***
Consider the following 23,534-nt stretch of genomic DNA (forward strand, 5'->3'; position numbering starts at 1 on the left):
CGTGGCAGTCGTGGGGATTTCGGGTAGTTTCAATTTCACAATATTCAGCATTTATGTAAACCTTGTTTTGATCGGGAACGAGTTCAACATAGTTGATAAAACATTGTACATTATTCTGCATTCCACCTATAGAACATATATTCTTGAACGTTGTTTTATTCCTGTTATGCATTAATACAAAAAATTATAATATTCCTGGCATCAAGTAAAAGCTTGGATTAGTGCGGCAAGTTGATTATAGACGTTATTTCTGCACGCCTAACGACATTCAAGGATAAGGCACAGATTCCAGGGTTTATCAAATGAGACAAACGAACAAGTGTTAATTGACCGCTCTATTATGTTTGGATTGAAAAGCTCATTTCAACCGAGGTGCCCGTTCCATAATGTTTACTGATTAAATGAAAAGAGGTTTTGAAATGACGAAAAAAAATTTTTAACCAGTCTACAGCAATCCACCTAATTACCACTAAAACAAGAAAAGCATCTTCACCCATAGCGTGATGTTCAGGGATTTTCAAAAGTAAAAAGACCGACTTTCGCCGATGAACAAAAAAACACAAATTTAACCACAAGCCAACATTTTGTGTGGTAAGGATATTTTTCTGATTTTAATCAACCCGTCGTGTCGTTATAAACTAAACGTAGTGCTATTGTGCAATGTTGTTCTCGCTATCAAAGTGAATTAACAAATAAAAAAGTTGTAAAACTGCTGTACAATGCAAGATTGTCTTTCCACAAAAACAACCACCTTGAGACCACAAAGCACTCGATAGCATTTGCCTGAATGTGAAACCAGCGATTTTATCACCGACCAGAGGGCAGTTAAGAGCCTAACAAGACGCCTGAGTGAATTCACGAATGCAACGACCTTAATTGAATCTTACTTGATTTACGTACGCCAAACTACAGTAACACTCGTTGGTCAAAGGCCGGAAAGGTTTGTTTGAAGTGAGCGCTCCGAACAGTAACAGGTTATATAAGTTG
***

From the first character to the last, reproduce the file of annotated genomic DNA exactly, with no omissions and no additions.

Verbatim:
Consider the following 23,534-nt stretch of genomic DNA (forward strand, 5'->3'; position numbering starts at 1 on the left):
CGTGGCAGTCGTGGGGATTTCGGGTAGTTTCAATTTCACAATATTCAGCATTTATGTAAACCTTGTTTTGATCGGGAACGAGTTCAACATAGTTGATAAAACATTGTACATTATTCTGCATTCCACCTATAGAACATATATTCTTGAACGTTGTTTTATTCCTGTTATGCATTAATACAAAAAATTATAATATTCCTGGCATCAAGTAAAAGCTTGGATTAGTGCGGCAAGTTGATTATAGACGTTATTTCTGCACGCCTAACGACATTCAAGGATAAGGCACAGATTCCAGGGTTTATCAAATGAGACAAACGAACAAGTGTTAATTGACCGCTCTATTATGTTTGGATTGAAAAGCTCATTTCAACCGAGGTGCCCGTTCCATAATGTTTACTGATTAAATGAAAAGAGGTTTTGAAATGACGAAAAAAAATTTTTAACCAGTCTACAGCAATCCACCTAATTACCACTAAAACAAGAAAAGCATCTTCACCCATAGCGTGATGTTCAGGGATTTTCAAAAGTAAAAAGACCGACTTTCGCCGATGAACAAAAAAACACAAATTTAACCACAAGCCAACATTTTGTGTGGTAAGGATATTTTTCTGATTTTAATCAACCCGTCGTGTCGTTATAAACTAAACGTAGTGCTATTGTGCAATGTTGTTCTCGCTATCAAAGTGAATTAACAAATAAAAAAGTTGTAAAACTGCTGTACAATGCAAGATTGTCTTTCCACAAAAACAACCACCTTGAGACCACAAAGCACTCGATAGCATTTGCCTGAATGTGAAACCAGCGATTTTATCACCGACCAGAGGGCAGTTAAGAGCCTAACAAGACGCCTGAGTGAATTCACGAATGCAACGACCTTAATTGAATCTTACTTGATTTACGTACGCCAAACTACAGTAACACTCGTTGGTCAAAGGCCGGAAAGGTTTGTTTGAAGTGAGCGCTCCGAACAGTAACAGGTTATATAAGTTG